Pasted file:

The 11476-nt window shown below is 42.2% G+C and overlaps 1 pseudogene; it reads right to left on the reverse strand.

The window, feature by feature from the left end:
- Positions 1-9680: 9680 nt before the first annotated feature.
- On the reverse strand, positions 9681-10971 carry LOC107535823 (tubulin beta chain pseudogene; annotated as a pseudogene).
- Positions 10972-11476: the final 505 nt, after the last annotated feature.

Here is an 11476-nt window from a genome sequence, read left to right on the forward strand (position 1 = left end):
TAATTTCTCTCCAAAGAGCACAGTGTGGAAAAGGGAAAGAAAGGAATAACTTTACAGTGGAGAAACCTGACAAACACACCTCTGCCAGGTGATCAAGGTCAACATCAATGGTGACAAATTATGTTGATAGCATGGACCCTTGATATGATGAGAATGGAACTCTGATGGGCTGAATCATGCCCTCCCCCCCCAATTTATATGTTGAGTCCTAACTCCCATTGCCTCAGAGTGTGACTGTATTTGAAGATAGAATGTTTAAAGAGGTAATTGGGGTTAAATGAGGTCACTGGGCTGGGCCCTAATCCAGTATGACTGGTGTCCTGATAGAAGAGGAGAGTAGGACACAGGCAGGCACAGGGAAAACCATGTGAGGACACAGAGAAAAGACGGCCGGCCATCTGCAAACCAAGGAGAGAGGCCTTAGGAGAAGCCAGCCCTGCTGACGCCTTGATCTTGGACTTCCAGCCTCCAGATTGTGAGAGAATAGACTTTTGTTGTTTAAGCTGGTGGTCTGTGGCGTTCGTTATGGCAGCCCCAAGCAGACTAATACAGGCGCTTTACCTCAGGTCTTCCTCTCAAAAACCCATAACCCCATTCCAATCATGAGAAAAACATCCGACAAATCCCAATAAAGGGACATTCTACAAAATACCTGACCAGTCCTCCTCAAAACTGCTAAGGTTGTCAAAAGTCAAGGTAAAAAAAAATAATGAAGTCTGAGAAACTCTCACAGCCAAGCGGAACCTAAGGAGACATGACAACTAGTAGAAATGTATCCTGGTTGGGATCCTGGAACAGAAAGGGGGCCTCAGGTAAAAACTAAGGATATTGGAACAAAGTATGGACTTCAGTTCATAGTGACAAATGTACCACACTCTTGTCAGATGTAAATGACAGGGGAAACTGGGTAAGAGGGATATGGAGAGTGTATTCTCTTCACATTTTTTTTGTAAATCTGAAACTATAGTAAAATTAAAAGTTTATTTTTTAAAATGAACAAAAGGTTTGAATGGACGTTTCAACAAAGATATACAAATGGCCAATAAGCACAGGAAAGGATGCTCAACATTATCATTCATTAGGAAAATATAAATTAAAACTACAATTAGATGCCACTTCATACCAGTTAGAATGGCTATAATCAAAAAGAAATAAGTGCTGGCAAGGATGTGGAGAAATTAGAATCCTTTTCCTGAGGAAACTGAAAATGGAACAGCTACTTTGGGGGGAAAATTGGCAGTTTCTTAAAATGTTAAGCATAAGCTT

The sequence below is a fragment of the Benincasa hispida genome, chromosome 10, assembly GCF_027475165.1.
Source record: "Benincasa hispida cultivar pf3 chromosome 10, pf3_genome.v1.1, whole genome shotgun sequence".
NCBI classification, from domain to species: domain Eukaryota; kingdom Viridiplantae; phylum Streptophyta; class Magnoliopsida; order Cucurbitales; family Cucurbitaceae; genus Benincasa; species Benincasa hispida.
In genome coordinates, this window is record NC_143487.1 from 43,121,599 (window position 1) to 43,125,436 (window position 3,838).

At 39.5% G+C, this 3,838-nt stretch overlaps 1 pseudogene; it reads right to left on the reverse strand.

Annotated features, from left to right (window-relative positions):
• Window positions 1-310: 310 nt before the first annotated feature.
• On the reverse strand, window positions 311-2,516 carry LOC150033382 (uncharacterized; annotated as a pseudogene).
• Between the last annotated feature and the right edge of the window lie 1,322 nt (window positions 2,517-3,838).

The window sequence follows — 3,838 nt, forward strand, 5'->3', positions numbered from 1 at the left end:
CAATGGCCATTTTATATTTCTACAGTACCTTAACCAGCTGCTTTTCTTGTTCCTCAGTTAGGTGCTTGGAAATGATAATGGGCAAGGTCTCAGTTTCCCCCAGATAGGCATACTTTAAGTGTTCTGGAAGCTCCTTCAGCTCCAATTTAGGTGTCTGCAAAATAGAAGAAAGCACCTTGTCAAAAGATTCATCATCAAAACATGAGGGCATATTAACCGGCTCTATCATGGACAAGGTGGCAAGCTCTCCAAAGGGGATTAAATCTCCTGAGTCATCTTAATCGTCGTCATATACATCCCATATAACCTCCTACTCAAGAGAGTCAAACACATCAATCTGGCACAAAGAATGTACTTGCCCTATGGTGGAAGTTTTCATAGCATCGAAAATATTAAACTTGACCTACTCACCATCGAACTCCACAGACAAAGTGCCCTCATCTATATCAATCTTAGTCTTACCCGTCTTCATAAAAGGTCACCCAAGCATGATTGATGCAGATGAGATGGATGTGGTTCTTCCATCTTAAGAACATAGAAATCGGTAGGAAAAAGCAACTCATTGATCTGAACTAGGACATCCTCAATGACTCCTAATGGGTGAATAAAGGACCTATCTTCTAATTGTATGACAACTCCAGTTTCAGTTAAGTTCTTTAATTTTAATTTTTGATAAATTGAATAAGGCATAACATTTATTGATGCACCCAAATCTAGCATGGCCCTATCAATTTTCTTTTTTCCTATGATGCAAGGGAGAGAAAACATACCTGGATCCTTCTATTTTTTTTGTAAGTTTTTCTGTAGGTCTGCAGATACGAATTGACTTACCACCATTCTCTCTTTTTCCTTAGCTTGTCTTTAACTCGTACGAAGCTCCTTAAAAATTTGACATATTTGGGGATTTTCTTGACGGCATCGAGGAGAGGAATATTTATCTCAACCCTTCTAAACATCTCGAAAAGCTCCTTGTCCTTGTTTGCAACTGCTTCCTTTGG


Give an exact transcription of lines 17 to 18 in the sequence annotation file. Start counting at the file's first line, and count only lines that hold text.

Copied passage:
The window sequence follows — 3,838 nt, forward strand, 5'->3', positions numbered from 1 at the left end:
CAATGGCCATTTTATATTTCTACAGTACCTTAACCAGCTGCTTTTCTTGTTCCTCAGTTAGGTGCTTGGAAATGATAATGGGCAAGGTCTCAGTTTCCCCCAGATAGGCATACTTTAAGTGTTCTGGAAGCTCCTTCAGCTCCAATTTAGGTGTCTGCAAAATAGAAGAAAGCACCTTGTCAAAAGATTCATCATCAAAACATGAGGGCATATTAACCGGCTCTATCATGGACAAGGTGGCAAGCTCTCCAAAGGGGATTAAATCTCCTGAGTCATCTTAATCGTCGTCATATACATCCCATATAACCTCCTACTCAAGAGAGTCAAACACATCAATCTGGCACAAAGAATGTACTTGCCCTATGGTGGAAGTTTTCATAGCATCGAAAATATTAAACTTGACCTACTCACCATCGAACTCCACAGACAAAGTGCCCTCATCTATATCAATCTTAGTCTTACCCGTCTTCATAAAAGGTCACCCAAGCATGATTGATGCAGATGAGATGGATGTGGTTCTTCCATCTTAAGAACATAGAAATCGGTAGGAAAAAGCAACTCATTGATCTGAACTAGGACATCCTCAATGACTCCTAATGGGTGAATAAAGGACCTATCTTCTAATTGTATGACAACTCCAGTTTCAGTTAAGTTCTTTAATTTTAATTTTTGATAAATTGAATAAGGCATAACATTTATTGATGCACCCAAATCTAGCATGGCCCTATCAATTTTCTTTTTTCCTATGATGCAAGGGAGAGAAAACATACCTGGATCCTTCTATTTTTTTTGTAAGTTTTTCTGTAGGTCTGCAGATACGAATTGACTTACCACCATTCTCTCTTTTTCCTTAGCTTGTCTTTAACTCGTACGAAGCTCCTTAAAAATTTGACATATTTGGGGATTTTCTTGACGGCATCGAGGAGAGGAATATTTATCTCAACCCTTCTAAACATCTCGAAAAGCTCCTTGTCCTTGTTTGCAACTGCTTCCTTTGG